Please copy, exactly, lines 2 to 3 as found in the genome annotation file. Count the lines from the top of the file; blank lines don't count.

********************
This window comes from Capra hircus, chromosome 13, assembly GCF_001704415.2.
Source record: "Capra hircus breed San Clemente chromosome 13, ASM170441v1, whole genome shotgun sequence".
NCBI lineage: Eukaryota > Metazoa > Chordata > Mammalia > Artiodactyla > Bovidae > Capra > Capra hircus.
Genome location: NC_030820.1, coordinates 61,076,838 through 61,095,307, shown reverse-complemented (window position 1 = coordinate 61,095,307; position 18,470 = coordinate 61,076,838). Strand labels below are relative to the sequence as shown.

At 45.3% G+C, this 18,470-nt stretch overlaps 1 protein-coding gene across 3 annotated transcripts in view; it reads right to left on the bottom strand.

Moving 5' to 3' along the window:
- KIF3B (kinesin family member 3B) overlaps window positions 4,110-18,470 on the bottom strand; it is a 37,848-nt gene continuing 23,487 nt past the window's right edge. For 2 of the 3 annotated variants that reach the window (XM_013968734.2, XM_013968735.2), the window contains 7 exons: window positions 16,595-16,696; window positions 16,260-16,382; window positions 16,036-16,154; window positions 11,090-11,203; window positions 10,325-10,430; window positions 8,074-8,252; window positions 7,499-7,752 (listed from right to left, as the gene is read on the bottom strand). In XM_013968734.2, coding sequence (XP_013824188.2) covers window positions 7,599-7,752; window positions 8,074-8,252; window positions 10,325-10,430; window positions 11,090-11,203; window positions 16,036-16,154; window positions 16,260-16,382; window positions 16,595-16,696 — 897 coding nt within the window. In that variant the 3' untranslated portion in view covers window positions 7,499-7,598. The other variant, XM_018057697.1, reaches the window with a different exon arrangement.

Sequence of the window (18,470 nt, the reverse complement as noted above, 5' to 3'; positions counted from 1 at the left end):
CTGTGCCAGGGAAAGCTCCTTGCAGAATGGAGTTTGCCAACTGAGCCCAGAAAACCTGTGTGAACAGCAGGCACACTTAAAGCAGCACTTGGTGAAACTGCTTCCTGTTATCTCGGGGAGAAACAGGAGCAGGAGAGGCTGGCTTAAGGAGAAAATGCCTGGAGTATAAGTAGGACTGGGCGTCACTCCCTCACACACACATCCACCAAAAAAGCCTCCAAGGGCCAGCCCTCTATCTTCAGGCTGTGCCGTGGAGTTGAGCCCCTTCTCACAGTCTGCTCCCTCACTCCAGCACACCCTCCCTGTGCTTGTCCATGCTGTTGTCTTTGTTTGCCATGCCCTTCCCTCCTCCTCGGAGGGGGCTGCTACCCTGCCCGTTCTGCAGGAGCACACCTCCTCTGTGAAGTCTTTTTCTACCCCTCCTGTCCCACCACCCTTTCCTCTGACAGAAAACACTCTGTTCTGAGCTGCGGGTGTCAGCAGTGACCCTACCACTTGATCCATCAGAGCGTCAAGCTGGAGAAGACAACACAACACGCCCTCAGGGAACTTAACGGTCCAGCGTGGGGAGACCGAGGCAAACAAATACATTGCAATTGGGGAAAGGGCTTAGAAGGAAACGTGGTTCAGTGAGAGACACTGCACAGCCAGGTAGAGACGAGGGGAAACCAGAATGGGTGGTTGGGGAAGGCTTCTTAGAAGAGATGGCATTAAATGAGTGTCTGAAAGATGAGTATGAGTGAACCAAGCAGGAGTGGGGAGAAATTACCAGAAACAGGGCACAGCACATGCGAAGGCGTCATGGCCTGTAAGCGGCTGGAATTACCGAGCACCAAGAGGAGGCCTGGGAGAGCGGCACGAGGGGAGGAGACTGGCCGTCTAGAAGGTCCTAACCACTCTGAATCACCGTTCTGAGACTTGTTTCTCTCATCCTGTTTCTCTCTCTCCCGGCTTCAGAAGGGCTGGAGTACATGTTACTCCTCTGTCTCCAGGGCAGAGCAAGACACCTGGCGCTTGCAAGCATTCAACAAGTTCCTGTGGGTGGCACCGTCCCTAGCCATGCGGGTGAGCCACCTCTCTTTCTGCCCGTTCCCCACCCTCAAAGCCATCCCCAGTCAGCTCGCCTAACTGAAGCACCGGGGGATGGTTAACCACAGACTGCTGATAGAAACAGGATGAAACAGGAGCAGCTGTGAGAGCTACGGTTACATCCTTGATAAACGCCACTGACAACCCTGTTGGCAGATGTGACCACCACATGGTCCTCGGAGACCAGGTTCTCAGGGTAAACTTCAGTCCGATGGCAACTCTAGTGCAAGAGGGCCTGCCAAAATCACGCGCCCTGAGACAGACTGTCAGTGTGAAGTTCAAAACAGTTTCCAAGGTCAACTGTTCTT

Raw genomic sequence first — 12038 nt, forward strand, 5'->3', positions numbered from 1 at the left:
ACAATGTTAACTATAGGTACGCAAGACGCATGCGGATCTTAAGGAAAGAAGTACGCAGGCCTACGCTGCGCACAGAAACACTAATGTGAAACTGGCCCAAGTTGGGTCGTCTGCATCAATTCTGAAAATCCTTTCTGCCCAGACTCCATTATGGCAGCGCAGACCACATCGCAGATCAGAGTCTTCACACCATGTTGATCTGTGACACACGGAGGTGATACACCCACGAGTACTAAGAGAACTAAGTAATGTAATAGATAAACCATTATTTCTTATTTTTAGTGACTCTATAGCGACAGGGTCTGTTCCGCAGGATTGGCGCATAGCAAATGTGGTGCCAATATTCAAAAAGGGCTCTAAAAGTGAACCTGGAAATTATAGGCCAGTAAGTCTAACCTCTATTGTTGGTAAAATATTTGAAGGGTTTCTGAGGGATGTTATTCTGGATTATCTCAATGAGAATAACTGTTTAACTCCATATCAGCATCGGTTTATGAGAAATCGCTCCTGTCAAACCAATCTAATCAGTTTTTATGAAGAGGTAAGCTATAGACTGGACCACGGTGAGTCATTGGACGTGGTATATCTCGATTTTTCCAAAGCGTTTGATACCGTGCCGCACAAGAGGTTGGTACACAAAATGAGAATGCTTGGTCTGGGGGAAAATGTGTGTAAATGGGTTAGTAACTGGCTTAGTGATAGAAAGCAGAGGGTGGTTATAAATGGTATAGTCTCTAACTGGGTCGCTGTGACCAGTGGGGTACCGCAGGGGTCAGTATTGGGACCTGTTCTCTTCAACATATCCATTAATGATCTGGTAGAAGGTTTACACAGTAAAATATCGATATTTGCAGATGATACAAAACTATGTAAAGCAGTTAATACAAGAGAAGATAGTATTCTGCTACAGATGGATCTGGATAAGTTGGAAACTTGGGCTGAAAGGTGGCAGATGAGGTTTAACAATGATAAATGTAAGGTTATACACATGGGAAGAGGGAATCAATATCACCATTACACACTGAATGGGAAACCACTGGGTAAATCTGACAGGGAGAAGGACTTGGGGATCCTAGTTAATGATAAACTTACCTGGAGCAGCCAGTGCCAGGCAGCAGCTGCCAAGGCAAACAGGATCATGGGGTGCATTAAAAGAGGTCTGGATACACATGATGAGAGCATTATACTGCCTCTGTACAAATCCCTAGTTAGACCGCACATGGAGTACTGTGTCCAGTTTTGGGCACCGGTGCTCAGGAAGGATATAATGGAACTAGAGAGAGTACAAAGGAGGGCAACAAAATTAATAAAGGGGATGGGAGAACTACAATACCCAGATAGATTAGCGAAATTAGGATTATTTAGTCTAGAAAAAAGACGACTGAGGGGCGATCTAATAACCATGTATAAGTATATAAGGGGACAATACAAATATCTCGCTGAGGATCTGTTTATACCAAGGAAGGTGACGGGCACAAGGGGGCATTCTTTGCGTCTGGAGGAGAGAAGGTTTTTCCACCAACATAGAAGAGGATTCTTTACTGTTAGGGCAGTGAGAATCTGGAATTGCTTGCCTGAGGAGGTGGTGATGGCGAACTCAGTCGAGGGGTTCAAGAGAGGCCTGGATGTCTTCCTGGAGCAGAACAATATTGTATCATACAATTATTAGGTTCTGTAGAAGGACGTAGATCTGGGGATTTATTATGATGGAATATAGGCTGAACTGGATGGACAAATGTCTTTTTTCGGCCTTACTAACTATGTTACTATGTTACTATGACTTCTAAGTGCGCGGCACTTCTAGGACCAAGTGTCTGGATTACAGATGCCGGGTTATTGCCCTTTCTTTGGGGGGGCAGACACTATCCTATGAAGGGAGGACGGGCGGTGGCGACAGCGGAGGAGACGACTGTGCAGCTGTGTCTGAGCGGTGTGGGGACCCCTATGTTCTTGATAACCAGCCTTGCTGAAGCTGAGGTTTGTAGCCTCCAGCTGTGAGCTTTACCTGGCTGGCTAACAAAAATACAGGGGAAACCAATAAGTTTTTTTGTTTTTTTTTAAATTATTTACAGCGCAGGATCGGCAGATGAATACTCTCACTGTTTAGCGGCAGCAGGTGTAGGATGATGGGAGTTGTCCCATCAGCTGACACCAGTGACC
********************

Source record: "Capra hircus breed San Clemente chromosome 13, ASM170441v1, whole genome shotgun sequence".
NCBI lineage: Eukaryota > Metazoa > Chordata > Mammalia > Artiodactyla > Bovidae > Capra > Capra hircus.